Like Stanley Kubrick’s 2001: A Space Odyssey (1968), which had earlier captivated counterculture audiences with its LSD visuals, enigmatic narrative, and heavy use of symbolism, El Topo is precisely what you make of it. Open-minded (and often stoned) audiences saw all manner of myth, metaphor, and meaning in Jodorowsky’s bizarre, meandering saga about a lone, black-leather-clad gunslinger wandering through a desert, battling four master warriors, dying, and then being resurrected as some kind of robed savior-figure seeking to liberate an underground colony of dwarfs and cripples. Jodorowsky, who played the title character himself, was given to all manner of entertaining hyperbole and hot air in discussing the film in interviews, describing it at one point as “a question for sainthood” (unlike Kubrick, who refused to discuss the meaning behind his film, Jodorowsky was always happy to wax poetic about his intentions, even if he frequently contradicted himself). Perhaps the most telling is his declaration that, “If you’re great, El Topo is a great picture; if you’re limited, El Topo is limited.”
On the one hand, such a statement is pure nonsense, especially the way it insulates the film from critical evaluation by dismissing any kind of scorn as a reflection of the critic’s intellectual and spiritual limitations. This is not to say that never happens, but to make such a blanket statement reflects less about the film than it does about Jodorowsky’s overinflated ego (although it could be all a part of the filmmaker’s multi-layered “performance” as a radical artist). Yet, there is something to that blanket statement, because films like El Topo remind us in a particularly acute manner how all works of art are reflections of both their creators and their audiences. We bring ourselves to each film we watch, and we become part of that experience. Not surprisingly, half the audience got up and walked out of the initial screenings of El Topo at New York’s Museum of Modern Art, but many more sat and were riveted by the film’s undeniably impressive imagery, which contrasts intensely felt landscapes (mostly deserts and mountains) with even more intensely felt forms of violence, sadism, and cruelty.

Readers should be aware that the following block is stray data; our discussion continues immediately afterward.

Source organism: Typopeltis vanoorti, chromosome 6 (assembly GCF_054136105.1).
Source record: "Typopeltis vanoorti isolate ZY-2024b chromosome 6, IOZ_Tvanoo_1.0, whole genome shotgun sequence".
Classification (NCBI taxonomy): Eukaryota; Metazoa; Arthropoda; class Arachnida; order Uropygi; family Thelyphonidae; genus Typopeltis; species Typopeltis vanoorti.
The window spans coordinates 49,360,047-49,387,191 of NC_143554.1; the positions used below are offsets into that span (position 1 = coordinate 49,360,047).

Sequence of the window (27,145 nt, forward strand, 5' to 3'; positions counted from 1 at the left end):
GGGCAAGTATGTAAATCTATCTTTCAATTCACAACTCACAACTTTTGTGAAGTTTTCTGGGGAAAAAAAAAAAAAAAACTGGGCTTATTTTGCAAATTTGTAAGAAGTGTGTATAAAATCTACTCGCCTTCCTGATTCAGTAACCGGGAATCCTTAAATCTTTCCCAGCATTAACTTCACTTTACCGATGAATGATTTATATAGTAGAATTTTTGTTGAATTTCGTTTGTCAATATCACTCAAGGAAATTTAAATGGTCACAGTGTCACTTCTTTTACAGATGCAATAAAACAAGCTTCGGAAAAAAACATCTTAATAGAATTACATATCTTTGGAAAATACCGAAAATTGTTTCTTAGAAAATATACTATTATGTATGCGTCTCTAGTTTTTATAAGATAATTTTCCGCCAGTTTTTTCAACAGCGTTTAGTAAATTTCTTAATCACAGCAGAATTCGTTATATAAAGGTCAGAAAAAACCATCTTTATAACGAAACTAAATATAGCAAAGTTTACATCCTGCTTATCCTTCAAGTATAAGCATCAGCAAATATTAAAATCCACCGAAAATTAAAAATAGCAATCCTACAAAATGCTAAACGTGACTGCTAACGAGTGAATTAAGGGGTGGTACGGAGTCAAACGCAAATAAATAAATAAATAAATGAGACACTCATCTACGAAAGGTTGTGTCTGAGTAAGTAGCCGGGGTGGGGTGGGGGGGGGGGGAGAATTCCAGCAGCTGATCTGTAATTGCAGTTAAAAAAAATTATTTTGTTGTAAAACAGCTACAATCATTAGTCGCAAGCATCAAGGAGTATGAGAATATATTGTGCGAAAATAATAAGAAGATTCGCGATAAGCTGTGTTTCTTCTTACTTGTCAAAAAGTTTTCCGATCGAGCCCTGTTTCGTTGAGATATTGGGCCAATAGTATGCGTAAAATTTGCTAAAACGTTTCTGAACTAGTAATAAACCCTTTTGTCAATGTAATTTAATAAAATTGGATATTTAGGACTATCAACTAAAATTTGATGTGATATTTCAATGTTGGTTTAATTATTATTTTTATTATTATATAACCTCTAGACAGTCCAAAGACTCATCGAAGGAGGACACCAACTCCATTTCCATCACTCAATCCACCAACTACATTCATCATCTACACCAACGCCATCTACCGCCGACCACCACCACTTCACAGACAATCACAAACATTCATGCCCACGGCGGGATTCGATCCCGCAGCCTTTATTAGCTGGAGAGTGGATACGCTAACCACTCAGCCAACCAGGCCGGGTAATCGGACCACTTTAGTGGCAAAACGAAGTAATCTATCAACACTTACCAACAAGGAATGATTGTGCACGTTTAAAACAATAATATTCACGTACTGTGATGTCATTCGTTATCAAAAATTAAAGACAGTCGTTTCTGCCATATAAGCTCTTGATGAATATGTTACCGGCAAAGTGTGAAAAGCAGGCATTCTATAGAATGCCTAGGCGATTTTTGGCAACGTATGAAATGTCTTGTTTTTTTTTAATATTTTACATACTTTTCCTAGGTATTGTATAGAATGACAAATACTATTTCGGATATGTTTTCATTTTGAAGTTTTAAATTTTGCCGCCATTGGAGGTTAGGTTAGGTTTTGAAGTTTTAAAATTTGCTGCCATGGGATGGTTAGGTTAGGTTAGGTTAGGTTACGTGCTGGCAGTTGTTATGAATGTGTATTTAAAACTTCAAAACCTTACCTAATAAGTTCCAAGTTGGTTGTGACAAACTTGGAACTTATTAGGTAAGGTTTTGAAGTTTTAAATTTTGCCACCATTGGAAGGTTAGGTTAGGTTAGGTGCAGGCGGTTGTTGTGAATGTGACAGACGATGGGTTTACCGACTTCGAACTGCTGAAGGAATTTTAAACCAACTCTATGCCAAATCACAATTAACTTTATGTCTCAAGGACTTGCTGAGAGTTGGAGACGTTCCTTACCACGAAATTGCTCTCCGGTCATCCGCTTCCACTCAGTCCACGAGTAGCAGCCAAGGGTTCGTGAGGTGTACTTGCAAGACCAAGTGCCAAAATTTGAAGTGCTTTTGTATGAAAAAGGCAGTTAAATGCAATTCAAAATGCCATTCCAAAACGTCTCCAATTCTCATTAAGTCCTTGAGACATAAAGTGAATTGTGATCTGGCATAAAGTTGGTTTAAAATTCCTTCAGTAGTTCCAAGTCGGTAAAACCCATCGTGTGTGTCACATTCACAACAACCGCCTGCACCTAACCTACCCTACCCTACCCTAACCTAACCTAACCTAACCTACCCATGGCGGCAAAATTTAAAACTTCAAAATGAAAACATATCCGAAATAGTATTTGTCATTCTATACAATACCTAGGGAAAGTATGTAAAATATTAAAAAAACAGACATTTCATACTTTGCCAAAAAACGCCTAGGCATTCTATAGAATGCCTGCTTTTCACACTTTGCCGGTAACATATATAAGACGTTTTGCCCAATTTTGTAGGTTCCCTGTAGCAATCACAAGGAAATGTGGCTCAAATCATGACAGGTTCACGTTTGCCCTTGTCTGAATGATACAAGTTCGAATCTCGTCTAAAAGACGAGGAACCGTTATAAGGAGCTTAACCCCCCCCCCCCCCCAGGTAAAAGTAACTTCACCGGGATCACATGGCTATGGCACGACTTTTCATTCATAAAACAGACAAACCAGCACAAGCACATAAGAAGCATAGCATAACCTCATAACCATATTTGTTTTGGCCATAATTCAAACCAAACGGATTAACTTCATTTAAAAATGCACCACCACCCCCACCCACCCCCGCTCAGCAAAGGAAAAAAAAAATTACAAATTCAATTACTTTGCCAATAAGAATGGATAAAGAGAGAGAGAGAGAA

For all its pretensions toward mysticism and enlightenment, El Topo is most powerfully experienced as a particularly grueling depiction of the depths of human depravity and potential for cruelty. Not surprisingly, Jodorowsky was heavily influenced by surrealism and Antonin Artaud’s “Theater of Cruelty,” which could be seen in the Panic Movement, Jodoworsky’s Parisian theater outfit that shocked audiences in the 1960s with “happenings” like the four-hour Sacramental Melodrama (1965), which at one point involved Jodorowsky dressed head to toe in meat and slapping naked women with headless geese. El Topo is a thoroughly violent film, very nearly obsessed with images of death and its aftermath, which makes it a peculiarly moral film, even if its morality is often of the reactionary “eye for an eye” variety.